Israelis know from their horrible experiences with terrorism that “three dead” is only one part of a story of lost limbs, suffering— individual and national tragedy. The targeting of innocent runners and bystanders on Patriots’ Day seems calculated to inflict not just maximum casualties, but to wound the soul of America.
We should feel hate towards the perpetrator. We should hate evil and those who are its torch-bearers. “He who is kind to the cruel will end up being cruel to the kind”, was the pithy observation of the Talmudic rabbis. This person has not committed one evil but a few hundred evils. There will be a thousand and one nights of people in pain—of mourning families, those who lost limbs and those who “only” got shrapnel shooting through their bodies.
A country will change because of him (or them). Millions will be more scared; billions more will be spent on security. The tragic litany of pain will be so disproportionate—a single man (possibly) and a few thousand dollars affecting thousands directly and a few hundred million indirectly forever. Such is the easy destruction of evil—it can pull the carefully built house of civilization down from any angle. A thousand years of building all vaporized by one Kim Il Sung’s madness; an entire civilization attacked by a new ideology of insanity—Nazism, Communism, Muslim fundamentalism—or just the madness of one lonely person living in the mountains. We are comforted by the fact of their madness: They kill senselessly. Therefore they are mad. And that is why they kill.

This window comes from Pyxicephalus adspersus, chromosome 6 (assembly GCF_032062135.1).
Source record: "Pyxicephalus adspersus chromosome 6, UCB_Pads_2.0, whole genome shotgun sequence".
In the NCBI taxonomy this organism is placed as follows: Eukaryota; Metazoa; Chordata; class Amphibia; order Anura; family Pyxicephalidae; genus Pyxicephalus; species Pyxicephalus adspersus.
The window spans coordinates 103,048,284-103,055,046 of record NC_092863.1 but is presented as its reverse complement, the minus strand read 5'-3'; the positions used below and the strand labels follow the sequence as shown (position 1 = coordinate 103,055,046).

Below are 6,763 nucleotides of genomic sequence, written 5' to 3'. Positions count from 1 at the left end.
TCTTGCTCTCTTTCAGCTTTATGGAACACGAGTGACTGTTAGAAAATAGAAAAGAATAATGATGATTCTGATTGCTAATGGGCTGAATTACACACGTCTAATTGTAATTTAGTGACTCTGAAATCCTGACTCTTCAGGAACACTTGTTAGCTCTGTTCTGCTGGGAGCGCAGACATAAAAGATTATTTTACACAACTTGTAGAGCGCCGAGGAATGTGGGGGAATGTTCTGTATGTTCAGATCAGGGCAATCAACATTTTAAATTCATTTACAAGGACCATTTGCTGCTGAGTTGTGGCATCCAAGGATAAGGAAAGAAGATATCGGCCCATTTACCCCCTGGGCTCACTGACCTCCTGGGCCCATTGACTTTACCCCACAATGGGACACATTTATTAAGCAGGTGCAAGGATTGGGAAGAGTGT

But it is not so. The Holocaust showed how hundreds of thousands of ordinary Germans could become animal killers. So did Rwanda, so did the Cultural Revolution in China. We are surely now on the side of Thomas Hobbes who stated that, left to his own devices (without the restraint of the state) the life of man would be “nasty, brutish and short”. The Torah Sages knew this 1600 years before when they state in Ethics of our Fathers: Pray for the welfare of the state, for if not for it, a man will swallow his neighbor whole.”
It is never easy to get into the mind of a truly evil person. Hannah Arendt tried to do so at the Eichmann trial in Jerusalem (1961). Her “banality of evil”—that the evil person is essentially mundane, is hotly discussed to this day. The word “senseless” will surely be used many times over the next few weeks.
We will say that we will come out stronger; but will we come out more moral? We will rage on and speak bravely of bringing to justice the perpetrators. But will we produce a new plan so that civilization produces more goodness and less evil? We need to destroy evil by fighting it but also by modeling the alternative. We need to show the world that ordinary man is capable of being exceptional in his kindness, in his honesty, in his moral and spiritual stature.
Judaism has a vision of man for the future. I believe in that vision; and it is from there that I draw my optimism about the inherent potential of man to be good. This should not be confused with naiveté. We cannot simply reach out and hug our enemies and think that they will respond to our love and become good. We should remember that as we add another day of infamy to our calendars. (Actually, Monday was already Israel Memorial Day, when Israelis remember their dead at the hands of those who would see us all dead.) And in remembering—and trying to feel the cauldron of suffering and pain that was inflicted—we should draw on our God-given inner souls and reach heights of human glory that had never before dreamed of!
photo via hahatango